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2020 Commercial 083 DxO

(2010)

West End Racing Children’s Community Sailing.

This admirable institution was known until 2017 as the West End Racing Club, which sounds like a place whose members dress in commodores’ outfits. That couldn’t have been further from the case. It’s a nonprofit group begun at Flyer’s Beach in 1950 that teaches children to swim and sail. One startling fact that propelled its founding: many fishermen did not know how to swim. The hope was to improve their chances of survival in the unlikely event of a sinking or the much likelier event of falling overboard. Among the organizers were Joseph Andrews, Will Hurlburt, George Fillmore Miller Jr., Lawrence Richmond, Francis Rogers, Francis “Flyer” Santos, and Richard Santos. Their shoreline clubhouse was finished and dedicated in 1957 on the site of Mary Bicknell’s Wharf Theater. Inside, signal flags on a beam, painted by a young Amy Whorf McGuiggan, still read, “Welcome to the WERC.” In other words:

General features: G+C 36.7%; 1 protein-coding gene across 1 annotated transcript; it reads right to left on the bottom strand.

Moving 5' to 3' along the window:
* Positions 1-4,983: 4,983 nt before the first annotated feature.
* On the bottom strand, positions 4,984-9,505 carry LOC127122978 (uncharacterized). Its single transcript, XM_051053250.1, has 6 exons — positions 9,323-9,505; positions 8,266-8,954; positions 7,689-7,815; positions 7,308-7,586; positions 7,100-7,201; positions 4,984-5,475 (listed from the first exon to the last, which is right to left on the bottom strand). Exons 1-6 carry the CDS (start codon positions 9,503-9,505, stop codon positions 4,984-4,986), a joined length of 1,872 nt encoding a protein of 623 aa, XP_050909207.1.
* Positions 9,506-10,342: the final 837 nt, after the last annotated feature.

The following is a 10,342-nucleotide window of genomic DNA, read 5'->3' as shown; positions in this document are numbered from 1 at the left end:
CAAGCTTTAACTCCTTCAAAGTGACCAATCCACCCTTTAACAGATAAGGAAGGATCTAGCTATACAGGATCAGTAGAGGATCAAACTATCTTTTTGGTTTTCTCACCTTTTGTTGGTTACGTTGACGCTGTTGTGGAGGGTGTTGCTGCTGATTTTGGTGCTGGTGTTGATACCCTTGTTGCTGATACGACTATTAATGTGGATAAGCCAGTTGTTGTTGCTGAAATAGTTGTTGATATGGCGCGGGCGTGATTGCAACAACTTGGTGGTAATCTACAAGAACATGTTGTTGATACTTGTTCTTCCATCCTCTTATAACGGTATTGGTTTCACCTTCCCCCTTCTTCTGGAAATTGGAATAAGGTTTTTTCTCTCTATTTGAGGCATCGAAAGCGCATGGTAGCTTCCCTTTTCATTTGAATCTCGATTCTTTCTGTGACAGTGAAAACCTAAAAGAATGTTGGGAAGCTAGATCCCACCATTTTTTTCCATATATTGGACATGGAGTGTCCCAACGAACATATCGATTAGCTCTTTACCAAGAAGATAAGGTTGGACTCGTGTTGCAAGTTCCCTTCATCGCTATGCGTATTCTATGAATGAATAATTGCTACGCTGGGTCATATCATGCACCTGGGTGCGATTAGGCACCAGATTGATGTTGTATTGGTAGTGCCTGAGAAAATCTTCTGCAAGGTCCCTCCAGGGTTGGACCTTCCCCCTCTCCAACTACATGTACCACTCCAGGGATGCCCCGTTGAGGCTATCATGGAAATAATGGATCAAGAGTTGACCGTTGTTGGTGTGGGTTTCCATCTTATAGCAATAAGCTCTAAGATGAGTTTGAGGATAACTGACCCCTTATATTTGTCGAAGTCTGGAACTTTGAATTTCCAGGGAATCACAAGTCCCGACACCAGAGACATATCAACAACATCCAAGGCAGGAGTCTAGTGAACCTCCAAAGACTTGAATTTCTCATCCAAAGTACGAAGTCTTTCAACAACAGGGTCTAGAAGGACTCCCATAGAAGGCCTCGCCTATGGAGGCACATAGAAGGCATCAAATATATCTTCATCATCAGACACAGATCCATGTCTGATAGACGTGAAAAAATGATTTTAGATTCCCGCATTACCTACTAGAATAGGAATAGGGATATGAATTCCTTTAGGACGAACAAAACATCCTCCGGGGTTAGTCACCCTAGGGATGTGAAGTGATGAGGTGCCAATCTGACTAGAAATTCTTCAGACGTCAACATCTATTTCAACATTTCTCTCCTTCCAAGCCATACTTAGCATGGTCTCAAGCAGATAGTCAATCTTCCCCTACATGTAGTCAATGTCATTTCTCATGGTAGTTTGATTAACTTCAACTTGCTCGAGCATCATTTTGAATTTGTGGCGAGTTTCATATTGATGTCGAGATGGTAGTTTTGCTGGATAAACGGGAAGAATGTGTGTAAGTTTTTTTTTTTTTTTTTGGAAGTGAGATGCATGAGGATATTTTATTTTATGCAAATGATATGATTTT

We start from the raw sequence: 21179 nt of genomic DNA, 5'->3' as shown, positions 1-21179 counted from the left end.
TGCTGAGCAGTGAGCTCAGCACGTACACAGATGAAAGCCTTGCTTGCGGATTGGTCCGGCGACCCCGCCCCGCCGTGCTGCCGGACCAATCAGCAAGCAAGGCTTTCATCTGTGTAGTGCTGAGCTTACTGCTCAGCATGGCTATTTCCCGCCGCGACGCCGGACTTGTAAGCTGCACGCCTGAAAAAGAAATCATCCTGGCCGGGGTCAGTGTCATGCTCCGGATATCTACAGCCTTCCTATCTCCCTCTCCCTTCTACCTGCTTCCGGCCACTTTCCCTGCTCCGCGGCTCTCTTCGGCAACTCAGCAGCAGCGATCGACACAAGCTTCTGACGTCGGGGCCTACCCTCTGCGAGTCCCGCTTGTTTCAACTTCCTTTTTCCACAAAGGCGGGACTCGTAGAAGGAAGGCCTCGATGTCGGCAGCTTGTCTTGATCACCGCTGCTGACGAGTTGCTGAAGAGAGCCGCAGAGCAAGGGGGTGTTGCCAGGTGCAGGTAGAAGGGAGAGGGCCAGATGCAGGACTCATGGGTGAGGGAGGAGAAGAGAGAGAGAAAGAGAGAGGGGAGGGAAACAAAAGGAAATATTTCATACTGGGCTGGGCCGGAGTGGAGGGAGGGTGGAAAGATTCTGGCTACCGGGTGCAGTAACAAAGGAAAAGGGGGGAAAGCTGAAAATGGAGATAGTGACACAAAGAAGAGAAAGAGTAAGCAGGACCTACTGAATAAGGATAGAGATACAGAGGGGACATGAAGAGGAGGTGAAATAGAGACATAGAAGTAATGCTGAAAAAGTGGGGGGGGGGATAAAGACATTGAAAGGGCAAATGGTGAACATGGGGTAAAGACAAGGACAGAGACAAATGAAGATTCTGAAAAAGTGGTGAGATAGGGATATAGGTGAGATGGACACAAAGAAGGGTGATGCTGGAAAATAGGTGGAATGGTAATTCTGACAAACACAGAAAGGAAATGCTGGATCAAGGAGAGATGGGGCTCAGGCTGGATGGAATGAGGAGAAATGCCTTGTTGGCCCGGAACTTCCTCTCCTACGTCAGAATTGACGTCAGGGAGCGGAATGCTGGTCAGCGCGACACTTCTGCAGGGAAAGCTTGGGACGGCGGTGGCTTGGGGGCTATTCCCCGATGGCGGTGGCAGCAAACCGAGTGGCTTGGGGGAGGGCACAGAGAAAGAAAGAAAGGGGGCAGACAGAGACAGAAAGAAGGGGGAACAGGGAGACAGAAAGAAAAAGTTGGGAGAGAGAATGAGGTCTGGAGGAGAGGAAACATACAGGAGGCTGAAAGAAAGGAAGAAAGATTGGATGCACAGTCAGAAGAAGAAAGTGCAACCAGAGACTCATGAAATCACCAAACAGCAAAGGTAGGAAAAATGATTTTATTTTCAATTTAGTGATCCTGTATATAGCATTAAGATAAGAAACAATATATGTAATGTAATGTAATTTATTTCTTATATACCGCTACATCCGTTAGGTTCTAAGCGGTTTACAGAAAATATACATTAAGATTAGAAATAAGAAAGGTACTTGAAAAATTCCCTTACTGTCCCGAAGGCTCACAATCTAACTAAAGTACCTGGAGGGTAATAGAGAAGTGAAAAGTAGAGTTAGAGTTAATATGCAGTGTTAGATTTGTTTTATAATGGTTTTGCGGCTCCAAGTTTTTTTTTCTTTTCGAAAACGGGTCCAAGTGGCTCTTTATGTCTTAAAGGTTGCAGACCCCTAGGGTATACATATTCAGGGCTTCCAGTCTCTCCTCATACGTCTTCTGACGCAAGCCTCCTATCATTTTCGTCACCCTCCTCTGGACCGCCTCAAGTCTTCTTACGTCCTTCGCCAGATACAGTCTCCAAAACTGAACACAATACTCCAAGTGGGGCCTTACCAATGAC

2020 Commercial 83 Gallery Signal Flags copy

For a view of Myrick Atwood’s Wharf, please see 83 Commercial Street.

For a view of the Wharf Players Theater, please see 83 Commercial Street.

¶ Adapted from Building Provincetown (2015).


Amy Whorf McGuiggan wrote on 24 February 2014: I am always amazed to see that the “artwork” at the club still exists after all these years. I painted the signal flags on the rafter, and the doors — “Gulls” and “Buoys” — on a rainy day back in 1972. I also painted a large compass rose on the floor but it didn’t last long given our always wet, salty and sandy feet. As anyone can see, the paintings are proof of what my Dad used to like to call the “myth” of the artistic gene. My grandfather [John Whorf] would have wondered where it all went wrong. By the way, the flags on the rafter spell out: Welcome to the WERC. Our Skipper back in those days was Tommy Dahill (see 51 Commercial Street). The WERC was (and still is) a wonderful place for all the kids and remains a tribute to Flyer and the other gentlemen who made the harbor accessible to us all.

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